Mar
2

Professors awarded eye-scanning patent

Author Richard Graves    Category News     Tags

By KATHLEEN McCOY and JOANNE HAINES

Two University of Alaska Anchorage professors have an idea — and now a patent — to help computer users secure and protect their passwords in an unprecedented way.

Computer scientists Bogdan Hoanca and Kenrick Mock are developing computer authentication — the sign-on process — activated through the user’s iris and eye movements, as captured by an infrared light. No more typing your user name and password on the keyboard, where someone looking over your shoulder or viewing your screen remotely suddenly has the keys to your computer universe.

“Multiple factors of authentication mean better security,” Mock said. “On one level the computer could recognize a particular person’s iris. On another level the scanner can also track the pattern of the person’s gaze on a particular set of icons, for example, and use that as a password.”

Mock and Hoanca have worked on the project for four years with awards and grants from UAA and the National Science Foundation. Their patent award came through July 26.

The team hopes to get equipment to share the technology at UAA and around the community. A one-page explanation of their research, titled “Secure graphical password system for high-traffic public areas,” is available for PDF download.

Eye-tracking technology has been used in a wide range of fields.

Auto safety experts use it on drivers with high accident rates, for instance. With virtual driving scenarios, they monitor where safe drivers look compared to drivers with troubled records in hopes of improving poor driving habits.

Psychologists use it frequently in attention studies, often drawing correlations between what the eyes are seeing and how the brain reacts, attempting to determine the amount of importance the viewer gives to something he or she is looking at.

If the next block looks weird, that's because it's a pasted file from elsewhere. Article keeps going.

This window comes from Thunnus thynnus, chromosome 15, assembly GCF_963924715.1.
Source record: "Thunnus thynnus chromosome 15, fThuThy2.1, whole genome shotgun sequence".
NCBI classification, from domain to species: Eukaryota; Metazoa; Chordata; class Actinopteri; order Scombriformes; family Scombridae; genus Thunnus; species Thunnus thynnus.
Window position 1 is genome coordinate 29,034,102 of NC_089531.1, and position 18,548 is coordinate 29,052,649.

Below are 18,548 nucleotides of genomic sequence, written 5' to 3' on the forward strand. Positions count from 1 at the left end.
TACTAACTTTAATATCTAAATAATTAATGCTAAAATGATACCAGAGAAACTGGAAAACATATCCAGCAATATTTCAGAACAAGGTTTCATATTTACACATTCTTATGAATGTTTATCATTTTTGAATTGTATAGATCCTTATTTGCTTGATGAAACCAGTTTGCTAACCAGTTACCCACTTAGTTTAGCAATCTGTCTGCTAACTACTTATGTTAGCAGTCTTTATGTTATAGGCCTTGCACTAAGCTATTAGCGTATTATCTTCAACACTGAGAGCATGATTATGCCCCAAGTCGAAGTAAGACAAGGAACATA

Mock and Hoanca break new ground in focusing their applications on information security.

Eyes have unique biometrics, from iris patterns to blood vessel configurations. But such biometrics are not enough for security. Testers have successfully unlocked computers merely by holding up a photograph of the correct user’s eye.

The UAA team’s method adds the additional security of measuring angles of the eye as it moves to different locations on a computer screen, as when selecting certain icons from a field of symbols.

These icons are the user’s personal sign-on code. Only the computer “knows” when the right pair of eyes has selected the right set of icons.

To test this idea, UAA undergraduate student Justin Weaver, in collaboration with Mock and Hoanca, developed a system named EyeDent, which allows a user to visually enter an alphanumeric password almost as quickly as typing.

The first eye-scanning equipment the team used had major resolution and stability challenges. A person had to sit so still for the scanner to work that he practically needed a chin rest.

Since then, the scanning instruments’ reliability and performance has improved greatly. Related business applications are already being utilized, such as heat maps for online advertising that let the scanners measure how much time someone spends looking at a particular portion of an advertisement.

Mock and Hoanca envision a growing list of additional uses, from replacing airport security keypads to monitoring specific words that are read on a page.

While these ideas range from security to commercial uses, Hoanca and Mock lean heavily toward educational application. They are actively looking for educational partners in psychology or other academic departments. Mock thinks there may be applications for teaching math. An instructor could see where a math student’s eyes are focused while working on a problem, for example, and determine whether the student was looking at the part of the problem where the solution could be found.

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